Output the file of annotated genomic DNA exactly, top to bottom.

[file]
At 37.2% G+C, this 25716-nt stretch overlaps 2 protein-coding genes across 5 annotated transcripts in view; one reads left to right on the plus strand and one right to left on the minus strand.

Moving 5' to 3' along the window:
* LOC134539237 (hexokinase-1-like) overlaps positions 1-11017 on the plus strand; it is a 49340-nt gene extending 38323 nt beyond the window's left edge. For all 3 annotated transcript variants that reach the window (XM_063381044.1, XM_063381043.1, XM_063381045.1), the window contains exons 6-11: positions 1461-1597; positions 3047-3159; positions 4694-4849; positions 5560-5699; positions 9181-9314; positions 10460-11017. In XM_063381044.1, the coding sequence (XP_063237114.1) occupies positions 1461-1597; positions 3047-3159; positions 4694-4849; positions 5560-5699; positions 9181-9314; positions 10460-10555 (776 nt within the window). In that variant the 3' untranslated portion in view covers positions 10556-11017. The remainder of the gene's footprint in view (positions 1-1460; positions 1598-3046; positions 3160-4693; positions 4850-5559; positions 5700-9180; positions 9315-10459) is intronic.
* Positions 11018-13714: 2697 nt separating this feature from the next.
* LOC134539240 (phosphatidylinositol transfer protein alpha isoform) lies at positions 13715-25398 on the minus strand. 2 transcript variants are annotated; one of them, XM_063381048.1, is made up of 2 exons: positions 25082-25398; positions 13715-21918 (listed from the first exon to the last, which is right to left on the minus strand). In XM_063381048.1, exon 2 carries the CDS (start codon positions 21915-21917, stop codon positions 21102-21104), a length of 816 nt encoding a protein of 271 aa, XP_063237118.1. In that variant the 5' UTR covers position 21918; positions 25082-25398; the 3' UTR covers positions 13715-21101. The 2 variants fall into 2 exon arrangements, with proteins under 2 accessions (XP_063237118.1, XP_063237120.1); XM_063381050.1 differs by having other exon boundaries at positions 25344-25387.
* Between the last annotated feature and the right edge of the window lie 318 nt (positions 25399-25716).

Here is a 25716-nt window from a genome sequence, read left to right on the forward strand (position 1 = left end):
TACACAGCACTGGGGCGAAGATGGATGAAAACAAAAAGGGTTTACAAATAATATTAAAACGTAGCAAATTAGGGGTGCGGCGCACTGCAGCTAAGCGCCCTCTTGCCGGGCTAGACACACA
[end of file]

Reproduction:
At 37.2% G+C, this 25716-nt stretch overlaps 2 protein-coding genes across 5 annotated transcripts in view; one reads left to right on the plus strand and one right to left on the minus strand.

Moving 5' to 3' along the window:
* LOC134539237 (hexokinase-1-like) overlaps positions 1-11017 on the plus strand; it is a 49340-nt gene extending 38323 nt beyond the window's left edge. For all 3 annotated transcript variants that reach the window (XM_063381044.1, XM_063381043.1, XM_063381045.1), the window contains exons 6-11: positions 1461-1597; positions 3047-3159; positions 4694-4849; positions 5560-5699; positions 9181-9314; positions 10460-11017. In XM_063381044.1, the coding sequence (XP_063237114.1) occupies positions 1461-1597; positions 3047-3159; positions 4694-4849; positions 5560-5699; positions 9181-9314; positions 10460-10555 (776 nt within the window). In that variant the 3' untranslated portion in view covers positions 10556-11017. The remainder of the gene's footprint in view (positions 1-1460; positions 1598-3046; positions 3160-4693; positions 4850-5559; positions 5700-9180; positions 9315-10459) is intronic.
* Positions 11018-13714: 2697 nt separating this feature from the next.
* LOC134539240 (phosphatidylinositol transfer protein alpha isoform) lies at positions 13715-25398 on the minus strand. 2 transcript variants are annotated; one of them, XM_063381048.1, is made up of 2 exons: positions 25082-25398; positions 13715-21918 (listed from the first exon to the last, which is right to left on the minus strand). In XM_063381048.1, exon 2 carries the CDS (start codon positions 21915-21917, stop codon positions 21102-21104), a length of 816 nt encoding a protein of 271 aa, XP_063237118.1. In that variant the 5' UTR covers position 21918; positions 25082-25398; the 3' UTR covers positions 13715-21101. The 2 variants fall into 2 exon arrangements, with proteins under 2 accessions (XP_063237118.1, XP_063237120.1); XM_063381050.1 differs by having other exon boundaries at positions 25344-25387.
* Between the last annotated feature and the right edge of the window lie 318 nt (positions 25399-25716).

Here is a 25716-nt window from a genome sequence, read left to right on the forward strand (position 1 = left end):
TACACAGCACTGGGGCGAAGATGGATGAAAACAAAAAGGGTTTACAAATAATATTAAAACGTAGCAAATTAGGGGTGCGGCGCACTGCAGCTAAGCGCCCTCTTGCCGGGCTAGACACACA